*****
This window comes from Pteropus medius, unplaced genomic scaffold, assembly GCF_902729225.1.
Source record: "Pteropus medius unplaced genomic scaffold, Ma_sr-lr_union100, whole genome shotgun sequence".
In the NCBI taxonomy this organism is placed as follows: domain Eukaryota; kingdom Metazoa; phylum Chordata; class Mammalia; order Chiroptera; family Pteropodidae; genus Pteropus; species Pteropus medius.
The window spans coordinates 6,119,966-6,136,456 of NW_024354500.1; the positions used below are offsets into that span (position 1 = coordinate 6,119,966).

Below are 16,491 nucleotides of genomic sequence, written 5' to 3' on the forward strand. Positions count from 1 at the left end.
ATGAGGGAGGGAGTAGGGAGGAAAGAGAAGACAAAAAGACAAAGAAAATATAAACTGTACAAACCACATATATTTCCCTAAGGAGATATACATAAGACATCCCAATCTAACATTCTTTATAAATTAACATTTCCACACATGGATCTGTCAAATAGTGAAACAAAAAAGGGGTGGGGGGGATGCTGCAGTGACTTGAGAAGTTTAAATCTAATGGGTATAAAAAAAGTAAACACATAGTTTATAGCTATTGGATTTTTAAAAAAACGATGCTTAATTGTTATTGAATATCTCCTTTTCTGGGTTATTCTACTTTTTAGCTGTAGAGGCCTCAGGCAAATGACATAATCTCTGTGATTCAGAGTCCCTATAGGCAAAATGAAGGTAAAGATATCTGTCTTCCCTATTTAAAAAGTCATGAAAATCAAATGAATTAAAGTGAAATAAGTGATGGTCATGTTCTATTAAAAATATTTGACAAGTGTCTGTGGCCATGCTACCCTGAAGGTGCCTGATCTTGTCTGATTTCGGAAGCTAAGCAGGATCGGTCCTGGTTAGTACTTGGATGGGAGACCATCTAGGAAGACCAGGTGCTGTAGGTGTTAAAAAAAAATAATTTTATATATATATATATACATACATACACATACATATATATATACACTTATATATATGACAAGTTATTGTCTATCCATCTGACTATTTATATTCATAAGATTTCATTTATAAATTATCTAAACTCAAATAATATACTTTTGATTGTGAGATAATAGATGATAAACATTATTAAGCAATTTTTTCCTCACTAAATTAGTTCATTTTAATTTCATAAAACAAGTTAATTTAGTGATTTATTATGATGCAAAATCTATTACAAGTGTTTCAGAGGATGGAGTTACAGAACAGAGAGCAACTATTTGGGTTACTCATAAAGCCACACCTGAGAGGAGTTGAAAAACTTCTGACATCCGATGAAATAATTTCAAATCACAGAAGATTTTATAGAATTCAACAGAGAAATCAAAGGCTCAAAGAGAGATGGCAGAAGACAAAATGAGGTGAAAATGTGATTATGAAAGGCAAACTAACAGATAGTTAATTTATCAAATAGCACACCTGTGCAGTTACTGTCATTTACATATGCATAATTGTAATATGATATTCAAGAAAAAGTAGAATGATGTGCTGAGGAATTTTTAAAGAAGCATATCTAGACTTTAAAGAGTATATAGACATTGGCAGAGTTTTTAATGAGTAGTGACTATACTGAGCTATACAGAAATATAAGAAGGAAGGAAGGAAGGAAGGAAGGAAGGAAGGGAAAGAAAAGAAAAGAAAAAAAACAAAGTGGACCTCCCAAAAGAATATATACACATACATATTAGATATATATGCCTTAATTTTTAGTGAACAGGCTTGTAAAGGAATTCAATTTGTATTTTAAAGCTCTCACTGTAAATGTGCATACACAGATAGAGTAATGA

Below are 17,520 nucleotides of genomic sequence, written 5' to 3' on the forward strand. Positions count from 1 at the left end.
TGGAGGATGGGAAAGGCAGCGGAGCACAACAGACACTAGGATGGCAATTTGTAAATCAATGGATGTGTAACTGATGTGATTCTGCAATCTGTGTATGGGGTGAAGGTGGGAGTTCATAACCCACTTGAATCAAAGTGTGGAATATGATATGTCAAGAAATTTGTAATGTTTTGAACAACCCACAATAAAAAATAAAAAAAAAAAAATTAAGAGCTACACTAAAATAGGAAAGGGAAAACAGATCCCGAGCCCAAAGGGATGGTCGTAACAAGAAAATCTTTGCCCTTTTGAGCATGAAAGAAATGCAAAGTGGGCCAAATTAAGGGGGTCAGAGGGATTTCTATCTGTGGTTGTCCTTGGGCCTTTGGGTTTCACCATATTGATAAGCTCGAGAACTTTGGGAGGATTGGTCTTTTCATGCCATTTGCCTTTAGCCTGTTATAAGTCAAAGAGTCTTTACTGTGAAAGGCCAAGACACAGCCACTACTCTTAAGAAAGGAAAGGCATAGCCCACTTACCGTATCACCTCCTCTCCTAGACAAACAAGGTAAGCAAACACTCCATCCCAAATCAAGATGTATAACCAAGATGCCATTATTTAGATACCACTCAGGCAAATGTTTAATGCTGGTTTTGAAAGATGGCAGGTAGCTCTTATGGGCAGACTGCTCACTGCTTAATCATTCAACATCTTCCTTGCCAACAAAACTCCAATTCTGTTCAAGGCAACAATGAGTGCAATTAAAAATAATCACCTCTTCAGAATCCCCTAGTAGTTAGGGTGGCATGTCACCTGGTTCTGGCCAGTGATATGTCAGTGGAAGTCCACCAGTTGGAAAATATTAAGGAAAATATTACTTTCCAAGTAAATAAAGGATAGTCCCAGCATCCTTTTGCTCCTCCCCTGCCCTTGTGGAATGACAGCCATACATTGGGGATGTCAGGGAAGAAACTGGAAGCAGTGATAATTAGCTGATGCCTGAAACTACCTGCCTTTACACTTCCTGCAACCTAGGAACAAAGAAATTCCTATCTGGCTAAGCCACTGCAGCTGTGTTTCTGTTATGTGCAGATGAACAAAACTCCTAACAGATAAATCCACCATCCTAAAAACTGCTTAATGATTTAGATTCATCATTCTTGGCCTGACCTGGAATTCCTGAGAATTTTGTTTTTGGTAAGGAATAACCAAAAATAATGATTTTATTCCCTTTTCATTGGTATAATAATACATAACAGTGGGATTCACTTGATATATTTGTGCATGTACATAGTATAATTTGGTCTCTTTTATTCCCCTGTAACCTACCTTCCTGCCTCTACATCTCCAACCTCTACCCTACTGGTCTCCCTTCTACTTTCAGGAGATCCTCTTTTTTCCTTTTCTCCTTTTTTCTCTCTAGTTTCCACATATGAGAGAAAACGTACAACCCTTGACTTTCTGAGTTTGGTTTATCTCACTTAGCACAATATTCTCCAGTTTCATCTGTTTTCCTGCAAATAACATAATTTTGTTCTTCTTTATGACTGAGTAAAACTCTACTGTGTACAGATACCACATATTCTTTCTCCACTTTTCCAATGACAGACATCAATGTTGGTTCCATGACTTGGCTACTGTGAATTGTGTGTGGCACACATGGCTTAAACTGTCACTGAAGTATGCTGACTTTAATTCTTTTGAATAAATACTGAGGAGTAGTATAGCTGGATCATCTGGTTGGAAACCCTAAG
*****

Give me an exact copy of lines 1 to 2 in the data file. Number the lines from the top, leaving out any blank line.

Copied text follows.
This window comes from Pteropus medius, unplaced genomic scaffold, assembly GCF_902729225.1.
Source record: "Pteropus medius unplaced genomic scaffold, Ma_sr-lr_union100, whole genome shotgun sequence".